SoulCycle Wants You To Scrap Your Peloton

Tired of working out at home? SoulCycle certainly hopes so. Just a month after launching its "F#ck it, let's ride" campaign, it's swapping pricey in-studio classes for anyone handing in a used Peloton bike.

The effort, called "Souls Reunited," is tiny. Only the first 100 people got the deal, giving them 47 in-studio classes -- about $1,400 worth -- in exchange for their Peloton. Evelyn Webster, SoulCycle's CEO, says the company reached its 100-person goal in under an hour.

Still, the message is big. SoulCycle is hoping that for many who signed up for Peloton during the pandemic, the thrill of working at home is gone, and they're ready to get back to social exercising. So it's scrapping and recycling those surrendered Pelotons to further make its point.

Webster says the effort isn't meant to be hostile. "It's just a bit of fun," she says in an email to Marketing Daily.



"From what we've seen within our community, people are ready to get back out there, doing what they love. The last two years have been challenging for everyone, and we could all use a little more joy and human connection."

"We wanted something with some teeth," says Ray Del Savio, executive creative director of VCCP, which created the spots. In an email, he tells Marketing Daily that the effort lets the brand "go head to head with at-home bikes and even put our money where our mouth is. It's competitive and shows we're confident in the power of SoulCycle."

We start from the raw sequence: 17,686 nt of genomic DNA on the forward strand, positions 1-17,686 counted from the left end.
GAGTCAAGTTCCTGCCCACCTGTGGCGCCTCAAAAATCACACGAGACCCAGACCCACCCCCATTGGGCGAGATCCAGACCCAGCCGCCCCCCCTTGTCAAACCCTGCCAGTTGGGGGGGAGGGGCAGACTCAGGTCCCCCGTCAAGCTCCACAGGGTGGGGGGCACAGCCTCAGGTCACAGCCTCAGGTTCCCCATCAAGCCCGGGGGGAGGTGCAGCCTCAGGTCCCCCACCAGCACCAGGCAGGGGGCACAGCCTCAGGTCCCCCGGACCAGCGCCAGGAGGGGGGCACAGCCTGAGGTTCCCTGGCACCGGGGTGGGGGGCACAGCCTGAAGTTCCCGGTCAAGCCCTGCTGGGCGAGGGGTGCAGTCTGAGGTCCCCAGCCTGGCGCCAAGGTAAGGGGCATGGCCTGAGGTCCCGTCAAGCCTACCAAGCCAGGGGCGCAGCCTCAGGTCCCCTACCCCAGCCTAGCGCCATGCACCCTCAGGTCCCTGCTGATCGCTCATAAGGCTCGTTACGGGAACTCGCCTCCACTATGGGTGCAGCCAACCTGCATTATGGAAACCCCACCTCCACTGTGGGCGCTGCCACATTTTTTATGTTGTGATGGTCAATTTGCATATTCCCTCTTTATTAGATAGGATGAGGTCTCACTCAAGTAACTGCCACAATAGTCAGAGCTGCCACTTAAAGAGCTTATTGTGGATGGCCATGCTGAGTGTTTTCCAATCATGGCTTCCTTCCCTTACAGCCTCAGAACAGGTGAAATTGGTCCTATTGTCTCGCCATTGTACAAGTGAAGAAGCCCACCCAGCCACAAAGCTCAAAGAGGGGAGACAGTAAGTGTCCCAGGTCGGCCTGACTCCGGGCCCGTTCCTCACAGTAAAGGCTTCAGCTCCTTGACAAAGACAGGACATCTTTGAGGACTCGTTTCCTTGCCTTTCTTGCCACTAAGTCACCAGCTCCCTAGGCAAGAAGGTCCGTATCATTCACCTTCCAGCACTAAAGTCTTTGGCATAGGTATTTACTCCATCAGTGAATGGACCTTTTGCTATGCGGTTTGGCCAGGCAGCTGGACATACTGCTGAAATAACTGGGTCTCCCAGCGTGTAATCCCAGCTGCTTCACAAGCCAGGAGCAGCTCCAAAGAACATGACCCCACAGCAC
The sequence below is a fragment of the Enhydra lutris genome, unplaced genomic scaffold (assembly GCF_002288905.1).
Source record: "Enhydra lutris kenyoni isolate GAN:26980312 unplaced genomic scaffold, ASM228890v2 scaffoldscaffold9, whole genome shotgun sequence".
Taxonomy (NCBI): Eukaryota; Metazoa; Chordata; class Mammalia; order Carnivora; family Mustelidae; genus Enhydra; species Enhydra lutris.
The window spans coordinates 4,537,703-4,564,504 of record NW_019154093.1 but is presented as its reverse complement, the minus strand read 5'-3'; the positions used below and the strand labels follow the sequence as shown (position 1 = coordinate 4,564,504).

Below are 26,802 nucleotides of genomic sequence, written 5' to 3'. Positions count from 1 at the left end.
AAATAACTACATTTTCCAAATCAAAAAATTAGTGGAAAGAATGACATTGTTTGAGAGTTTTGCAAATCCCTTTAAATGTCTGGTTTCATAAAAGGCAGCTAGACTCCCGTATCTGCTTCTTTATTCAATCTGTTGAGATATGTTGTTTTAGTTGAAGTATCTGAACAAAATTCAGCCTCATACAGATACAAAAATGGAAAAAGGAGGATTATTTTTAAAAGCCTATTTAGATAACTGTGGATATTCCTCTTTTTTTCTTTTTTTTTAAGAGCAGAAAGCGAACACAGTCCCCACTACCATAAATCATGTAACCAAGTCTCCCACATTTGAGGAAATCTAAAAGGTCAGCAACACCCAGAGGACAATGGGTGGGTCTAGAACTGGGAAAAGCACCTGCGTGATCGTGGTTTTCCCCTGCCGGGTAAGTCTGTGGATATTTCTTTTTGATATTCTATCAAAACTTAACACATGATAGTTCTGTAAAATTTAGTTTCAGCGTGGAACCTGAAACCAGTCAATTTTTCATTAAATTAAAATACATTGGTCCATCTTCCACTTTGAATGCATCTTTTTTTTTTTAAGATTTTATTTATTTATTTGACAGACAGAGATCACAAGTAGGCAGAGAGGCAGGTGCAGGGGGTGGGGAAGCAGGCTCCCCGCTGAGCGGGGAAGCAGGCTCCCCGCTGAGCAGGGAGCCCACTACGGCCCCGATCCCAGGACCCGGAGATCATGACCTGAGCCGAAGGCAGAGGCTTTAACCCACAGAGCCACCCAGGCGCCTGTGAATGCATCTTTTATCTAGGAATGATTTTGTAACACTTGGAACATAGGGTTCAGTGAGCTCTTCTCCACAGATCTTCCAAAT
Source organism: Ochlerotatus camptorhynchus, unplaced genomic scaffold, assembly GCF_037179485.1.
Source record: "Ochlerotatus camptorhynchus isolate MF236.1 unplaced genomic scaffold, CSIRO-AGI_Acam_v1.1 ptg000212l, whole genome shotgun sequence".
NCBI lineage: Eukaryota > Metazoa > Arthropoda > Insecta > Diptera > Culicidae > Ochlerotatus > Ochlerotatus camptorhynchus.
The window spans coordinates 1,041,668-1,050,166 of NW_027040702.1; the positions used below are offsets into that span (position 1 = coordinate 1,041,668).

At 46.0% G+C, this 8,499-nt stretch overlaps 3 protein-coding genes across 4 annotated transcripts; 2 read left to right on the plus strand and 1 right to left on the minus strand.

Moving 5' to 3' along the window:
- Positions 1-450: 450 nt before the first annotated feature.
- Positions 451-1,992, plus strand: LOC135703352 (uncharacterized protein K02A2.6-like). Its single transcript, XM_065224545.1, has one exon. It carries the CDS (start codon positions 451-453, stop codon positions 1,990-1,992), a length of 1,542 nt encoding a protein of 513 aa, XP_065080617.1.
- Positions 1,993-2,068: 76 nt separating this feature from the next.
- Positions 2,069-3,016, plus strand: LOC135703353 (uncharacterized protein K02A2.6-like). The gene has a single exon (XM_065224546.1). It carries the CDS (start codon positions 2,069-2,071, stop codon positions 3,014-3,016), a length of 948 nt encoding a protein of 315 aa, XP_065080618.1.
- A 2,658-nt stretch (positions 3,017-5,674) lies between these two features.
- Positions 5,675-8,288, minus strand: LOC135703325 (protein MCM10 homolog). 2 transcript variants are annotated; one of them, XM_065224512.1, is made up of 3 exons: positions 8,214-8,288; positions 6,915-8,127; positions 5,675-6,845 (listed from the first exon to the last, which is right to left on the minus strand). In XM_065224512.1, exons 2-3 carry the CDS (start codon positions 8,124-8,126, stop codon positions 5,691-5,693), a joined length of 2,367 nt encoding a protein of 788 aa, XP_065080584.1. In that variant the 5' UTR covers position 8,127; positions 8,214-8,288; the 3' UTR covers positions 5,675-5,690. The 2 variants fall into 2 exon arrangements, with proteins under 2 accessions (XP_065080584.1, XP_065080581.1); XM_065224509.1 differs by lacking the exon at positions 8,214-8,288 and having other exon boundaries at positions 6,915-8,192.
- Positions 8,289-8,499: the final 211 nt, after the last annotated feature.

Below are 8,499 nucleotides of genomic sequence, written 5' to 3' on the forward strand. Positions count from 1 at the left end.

Since the company launched "F#ck It, Let's Ride" last month, Webster says the fitness chain has seen an increase of new riders at its 83 units. "Community engagement has been through the roof, and brand sentiment is strong."

She says the company, owned by the Equinox Group, expects to continue to expand on the expletive-laden initiative. There will be "new challenges, activations and incentives to amplify our commitment to connection, community and togetherness."

Peloton has more pressing problems than a little trash-talk from SoulCycle. Earlier this month, the company said it will stop making those bikes and other equipment, transitioning to third-party manufacturing.

With members declining and its stock-market valuation plummeting, Peloton is evolving its strategy, including expanding distribution to third-party retailers and rethinking its app. It's also continuing to test its fitness-as-a-service rental program, which combines the cost of connected fitness hardware and subscription services into one monthly fee.

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